I've tried to be more aware about where I'm putting my money in the past few months. A few weeks ago, I moved all my funds to a local bank, and though I'm still a sucker for a Starbucks latte and buy most of my clothes from Gap and Banana Republic — girls like me need to shop where the long sleeves and 36-inch inseams are — whenever I can, I'm passing my plastic's well-worn magnetic strip through an independent shop's machine. Long before this year's Small Business Saturday, I had resolved to do all my Christmas shopping at local or independent businesses. And with the exception of a few last-minute gifts bought in a Kansas City panic, I did it. And it felt good.
So, without further ado…BE LIKE ME! Here's my after-the-fact Christmas gift guide, inspired a little bit by Helena of Bye Bye Bitters, who is much better at blogging than I am.
A set of Cards Against Humanity, described to me as Apples to Apples for terrible people. It's not that Tim is a terrible person. But Tim's idea of a good time is taking jokes far beyond their point of propriety; mine is apparently spending hours cutting out tiny cardstock squares with vulgar phrases on them.
A Muppets tee from Threadless. 'Nuff said.
An autographed copy of Dan Sinker's The F***ing Epic Twitter Quest of @MayorEmanuel — Twitter + politics = high comedy — from the Book Cellar, the best little bookshop in the world (unless it's tied with Rainy Day Books in Fairway, Kan.).
House keys. Copied at Andersonville Hardware.
An ornament and little book from Foursided, her favorite shop in Chicago. Conveniently located in the same block as the salon where I get my eyebrows threaded, it's wall-to-wall trees come holiday season, packed with ornaments and other Christmas kitsch.
I felt a little silly going all Crazy Cat Lady until I saw Holly with Hazel yesterday. We stopped in Des Moines on our way home from Kansas City, and she is absolutely smitten. Nothing will replace the amazing laser pointer she bought herself at the pet store — Hazel makes the strangest chirping sound when she chases the red light — but that girl loves her cat. I'm happy to encourage that.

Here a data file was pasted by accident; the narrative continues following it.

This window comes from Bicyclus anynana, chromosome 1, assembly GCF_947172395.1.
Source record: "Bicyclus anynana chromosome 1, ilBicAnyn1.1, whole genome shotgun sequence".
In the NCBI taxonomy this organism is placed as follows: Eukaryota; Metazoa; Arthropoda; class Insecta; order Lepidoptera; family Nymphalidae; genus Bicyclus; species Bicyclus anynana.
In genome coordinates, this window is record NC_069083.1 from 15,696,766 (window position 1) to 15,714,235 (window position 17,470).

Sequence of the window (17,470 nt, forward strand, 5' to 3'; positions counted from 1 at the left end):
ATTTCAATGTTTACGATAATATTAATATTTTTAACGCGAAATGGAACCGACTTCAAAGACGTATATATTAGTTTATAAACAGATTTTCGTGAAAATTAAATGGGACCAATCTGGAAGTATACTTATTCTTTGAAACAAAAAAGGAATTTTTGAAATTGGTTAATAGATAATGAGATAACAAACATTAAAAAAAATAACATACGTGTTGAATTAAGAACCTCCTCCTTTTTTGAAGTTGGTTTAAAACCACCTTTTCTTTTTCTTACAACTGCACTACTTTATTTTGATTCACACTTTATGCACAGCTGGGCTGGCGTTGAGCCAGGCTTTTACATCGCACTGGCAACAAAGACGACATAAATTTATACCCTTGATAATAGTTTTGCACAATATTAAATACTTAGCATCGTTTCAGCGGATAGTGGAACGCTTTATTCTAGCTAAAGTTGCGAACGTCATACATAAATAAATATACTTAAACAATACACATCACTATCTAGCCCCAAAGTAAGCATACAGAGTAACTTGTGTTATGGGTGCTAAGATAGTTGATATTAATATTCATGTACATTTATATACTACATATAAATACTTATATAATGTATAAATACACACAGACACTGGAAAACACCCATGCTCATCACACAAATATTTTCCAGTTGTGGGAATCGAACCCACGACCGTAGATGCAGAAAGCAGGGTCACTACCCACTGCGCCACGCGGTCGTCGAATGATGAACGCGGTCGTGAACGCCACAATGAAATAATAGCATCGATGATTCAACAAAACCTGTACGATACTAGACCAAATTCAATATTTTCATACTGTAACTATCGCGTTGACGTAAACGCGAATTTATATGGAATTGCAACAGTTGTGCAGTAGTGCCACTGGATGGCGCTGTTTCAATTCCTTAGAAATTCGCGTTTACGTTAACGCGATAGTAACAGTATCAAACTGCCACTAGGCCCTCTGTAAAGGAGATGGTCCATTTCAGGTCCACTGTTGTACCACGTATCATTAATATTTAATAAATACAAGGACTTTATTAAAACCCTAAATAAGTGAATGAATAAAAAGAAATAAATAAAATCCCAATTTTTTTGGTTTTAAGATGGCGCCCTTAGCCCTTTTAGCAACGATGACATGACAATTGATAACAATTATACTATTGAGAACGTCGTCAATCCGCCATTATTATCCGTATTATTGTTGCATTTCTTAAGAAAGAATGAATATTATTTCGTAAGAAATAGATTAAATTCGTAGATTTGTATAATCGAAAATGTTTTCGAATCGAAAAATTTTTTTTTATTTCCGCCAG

For my father…
A hand-picked collection of cigars — to add to the ones in his grandfather-clock humidor — from Up Down Cigar, just up the street from Old Town Oil. Some of my fondest memories of my dad while my parents were still married involve him smoking cigars in the hot tub, steam and smoke swirling together and suspended in the winter air. (THE fondest: Him jumping out of the hot tub, rolling around in the snow, and hopping back in with a whoop.)
Holly gave him bacon from Nueske's.
For my mother…
A gift certificate for a massage with Hope at Bijin, her favorite spa in Prairie Village. She made appointments for Holly and me while we were home; we were in heaven for an hour each, and it didn't seem right for her to miss out on that bliss — especially the 15-minute aromatherapy steam shower afterward. So we treated her.
A bottle of Death's Door vodka — made with grain grown on Washington Island in Door County) from City Provisions and bloody Mary mix bought on the peninsula. (The day I graduated from KU, we skipped the commencement speeches and shoved off to drink $2 bloodies garnished with pickles at Louise's West, and we've been in search of more weekend cocktail perfection ever since.)
So, yeah. It was a challenge, but I did it.
Yes, avoiding chains and corporations can be pricier and more time consuming — I forgot what it was like to shop for almost everything in brick-and-mortar shops — but it's worth it to find those perfectly special things that suit the people you're gifting.
The funny part? (I mean, kind of?)
When I opened my gifts, it was a mess of corporate whoredom all over the place. I'm pretty sure all my books came from Amazon. The clothes were all full-on chain bought. There was certainly free shipping involved.
And that was actually fine with me.
Because my new iPad is shiny and bright, my cast-iron Dutch oven from Williams-Sonoma is luxuriously hefty, this massive Pendleton grandpa sweater from Anthropologie will wrap me in warmth for the whole winter, and my Tory Burch flats are heavenly clouds under my feet.
Old habits die hard.